Duan, QJ; Ge, SH; Wang, CY

    2013-12-01

    Water uptake, ionic conductivity and dimensional change of the anion-exchange membrane made by Tokuyama Corporation (A201 membrane) are investigated at different temperatures and water activities. Specifically, the amount of water taken up by membranes exposed to water vapor and membranes soaked in liquid water is determined. The water uptake of the A201 membrane increases with water content as well as temperature. In addition, water sorption data shows Schroeder's paradox for the AEMs investigated. The swelling properties of the A201 membrane exhibit improved dimensional stability compared with Nafion membrane. Water sorption of the A201 membrane occurs with a substantial negative excess volume of mixing. The threshold value of hydrophilic fraction in the A201 membrane for ionic conductivity is around 0.34, above which, the conductivity begins to rise quickly. This indicates that a change in the connectivity of the hydrophilic domains occurs when hydrophilic fraction approaches 0.34. (C) 2013 Elsevier B.V. All rights reserved.

  1. SETI at Planck Energy: When Particle Physicists Become Cosmic Engineers

    E-Print Network [OSTI]

    Lacki, Brian C

    2015-01-01

    What is the meaning of the Fermi Paradox -- are we alone or is starfaring rare? Can general relativity be united with quantum mechanics? The searches for answers to these questions could intersect. It is known that an accelerator capable of energizing particles to the Planck scale requires cosmic proportions. The energy required to run a Planck accelerator is also cosmic, of order 100 M_sun c^2 for a hadron collider, because the natural cross section for Planck physics is so tiny. If aliens are interested in fundamental physics, they could resort to cosmic engineering for their experiments. These colliders are detectable through the vast amount of "pollution" they produce, motivating a YeV SETI program. I investigate what kinds of radiation they would emit in a fireball scenario, and the feasibility of detecting YeV radiation at Earth, particularly YeV neutrinos. Although current limits on YeV neutrinos are weak, Kardashev 3 YeV neutrino sources appear to be at least 30--100 Mpc apart on average, if they are ...

  2. The local sub-mm luminosity functions and predictions from ASTRO-F/SIRTF to Herschel

    E-Print Network [OSTI]

    Stephen Serjeant; Diana Harrison

    2003-09-23

    We present new determinations of the local sub-mm luminosity functions. We find the local sub-mm luminosity density converging to 7.3+/-0.2 x 10^19 W/Hz/Mpc^3 /h_65 at 850um solving the ``sub-mm Olbers' Paradox.'' Using the sub-mm colour temperature relations from the SCUBA Local Universe Galaxy Survey, and the discovery of excess 450um excess emission in these galaxies, we interpolate and extrapolate the IRAS detections to make predictions of the SEDs of all 15411 PSC-z galaxies from 50-3000um. Despite the long extrapolations we find excellent agreement with (a) the 90um luminosity function of Serjeant et al. (2001), (b) the 850um luminosity function of Dunne et al. (2000), (c) the mm-wave photometry of Andreani & Franceschini (1996); (d) the asymptotic differential and integral source count predictions at 50-3000um by Rowan-Robinson (2001). Remarkably, the local luminosity density and the extragalactic background light together strongly constrain the cosmic star formation history for a wide class of evolutionary assumptions. We find that the extragalactic background light, the 850um 8mJy source counts, and the Omega_* constraints all independently point to a decline in the comoving star formation rate at z>1.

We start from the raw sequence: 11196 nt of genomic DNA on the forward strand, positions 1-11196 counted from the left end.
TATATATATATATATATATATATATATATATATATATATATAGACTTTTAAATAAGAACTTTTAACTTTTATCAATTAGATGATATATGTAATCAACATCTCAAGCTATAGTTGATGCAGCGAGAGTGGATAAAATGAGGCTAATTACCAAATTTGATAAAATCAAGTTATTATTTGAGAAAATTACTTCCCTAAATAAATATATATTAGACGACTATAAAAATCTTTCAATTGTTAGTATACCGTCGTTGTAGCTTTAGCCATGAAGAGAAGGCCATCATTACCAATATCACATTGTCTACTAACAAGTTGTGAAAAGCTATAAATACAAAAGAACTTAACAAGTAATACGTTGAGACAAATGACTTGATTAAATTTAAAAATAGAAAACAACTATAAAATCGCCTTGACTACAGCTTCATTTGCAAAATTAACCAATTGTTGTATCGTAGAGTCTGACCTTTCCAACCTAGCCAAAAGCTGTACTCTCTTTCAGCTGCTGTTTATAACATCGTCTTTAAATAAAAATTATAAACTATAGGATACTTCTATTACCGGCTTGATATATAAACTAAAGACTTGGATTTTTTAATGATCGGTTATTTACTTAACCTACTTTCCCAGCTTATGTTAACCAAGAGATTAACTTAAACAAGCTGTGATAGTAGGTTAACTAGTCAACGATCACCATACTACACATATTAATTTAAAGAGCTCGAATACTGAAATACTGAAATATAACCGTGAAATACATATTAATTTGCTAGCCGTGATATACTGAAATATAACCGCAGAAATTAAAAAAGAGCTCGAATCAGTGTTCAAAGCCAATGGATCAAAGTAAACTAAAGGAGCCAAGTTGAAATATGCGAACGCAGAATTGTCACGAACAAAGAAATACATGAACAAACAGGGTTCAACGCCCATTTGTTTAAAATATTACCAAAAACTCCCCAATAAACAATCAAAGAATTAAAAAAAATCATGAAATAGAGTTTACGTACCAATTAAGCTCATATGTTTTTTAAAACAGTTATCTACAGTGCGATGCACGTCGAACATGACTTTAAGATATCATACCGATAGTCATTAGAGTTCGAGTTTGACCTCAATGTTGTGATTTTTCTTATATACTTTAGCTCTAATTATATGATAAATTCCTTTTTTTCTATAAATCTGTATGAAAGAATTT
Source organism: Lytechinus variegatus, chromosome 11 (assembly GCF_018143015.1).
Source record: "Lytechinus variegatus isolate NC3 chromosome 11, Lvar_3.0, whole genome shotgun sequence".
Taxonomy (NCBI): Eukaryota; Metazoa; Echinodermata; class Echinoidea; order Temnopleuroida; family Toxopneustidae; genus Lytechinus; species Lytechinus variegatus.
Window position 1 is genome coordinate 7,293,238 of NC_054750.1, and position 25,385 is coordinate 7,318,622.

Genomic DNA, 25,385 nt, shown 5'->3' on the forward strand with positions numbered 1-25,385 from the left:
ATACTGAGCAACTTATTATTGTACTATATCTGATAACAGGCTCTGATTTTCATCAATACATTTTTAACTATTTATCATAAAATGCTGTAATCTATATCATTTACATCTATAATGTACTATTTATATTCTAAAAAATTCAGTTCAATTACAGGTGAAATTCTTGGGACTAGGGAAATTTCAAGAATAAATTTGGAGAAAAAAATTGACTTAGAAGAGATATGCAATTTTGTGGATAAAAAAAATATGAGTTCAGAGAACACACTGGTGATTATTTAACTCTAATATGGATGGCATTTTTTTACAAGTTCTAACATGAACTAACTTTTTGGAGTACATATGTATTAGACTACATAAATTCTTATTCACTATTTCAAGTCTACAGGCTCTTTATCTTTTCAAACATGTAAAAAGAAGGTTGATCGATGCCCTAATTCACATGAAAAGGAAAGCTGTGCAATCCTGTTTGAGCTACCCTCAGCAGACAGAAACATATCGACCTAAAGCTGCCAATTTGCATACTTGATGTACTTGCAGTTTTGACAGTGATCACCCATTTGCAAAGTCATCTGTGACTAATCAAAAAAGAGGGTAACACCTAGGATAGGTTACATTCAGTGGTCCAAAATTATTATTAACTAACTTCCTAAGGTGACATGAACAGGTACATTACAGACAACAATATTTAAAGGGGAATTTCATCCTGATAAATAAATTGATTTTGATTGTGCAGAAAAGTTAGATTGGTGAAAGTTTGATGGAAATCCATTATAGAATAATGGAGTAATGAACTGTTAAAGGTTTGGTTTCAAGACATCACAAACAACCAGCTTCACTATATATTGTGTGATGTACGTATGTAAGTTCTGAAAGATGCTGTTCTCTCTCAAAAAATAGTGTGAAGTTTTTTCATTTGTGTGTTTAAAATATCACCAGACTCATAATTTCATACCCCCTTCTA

3. Quantum Structure in Cognition: Fundamentals and Applications

    E-Print Network [OSTI]

    Diederik Aerts; Liane Gabora; Sandro Sozzo; Tomas Veloz

    2011-04-17

    Experiments in cognitive science and decision theory show that the ways in which people combine concepts and make decisions cannot be described by classical logic and probability theory. This has serious implications for applied disciplines such as information retrieval, artificial intelligence and robotics. Inspired by a mathematical formalism that generalizes quantum mechanics the authors have constructed a contextual framework for both concept representation and decision making, together with quantum models that are in strong alignment with experimental data. The results can be interpreted by assuming the existence in human thought of a double-layered structure, a 'classical logical thought' and a 'quantum conceptual thought', the latter being responsible of the above paradoxes and nonclassical effects. The presence of a quantum structure in cognition is relevant, for it shows that quantum mechanics provides not only a useful modeling tool for experimental data but also supplies a structural model for human and artificial thought processes. This approach has strong connections with theories formalizing meaning, such as semantic analysis, and has also a deep impact on computer science, information retrieval and artificial intelligence. More specifically, the links with information retrieval are discussed in this paper.

  4. Level statistics for continuous energy spectra with application to the hydrogen atom in crossed electric and magnetic fields

    SciTech Connect (OSTI)

    Hegerfeldt, G.C.; Henneberg, R. (Institut fuer Theoretische Physik, University of Goettingen, D-37073 Goettingen (Germany))

    1994-05-01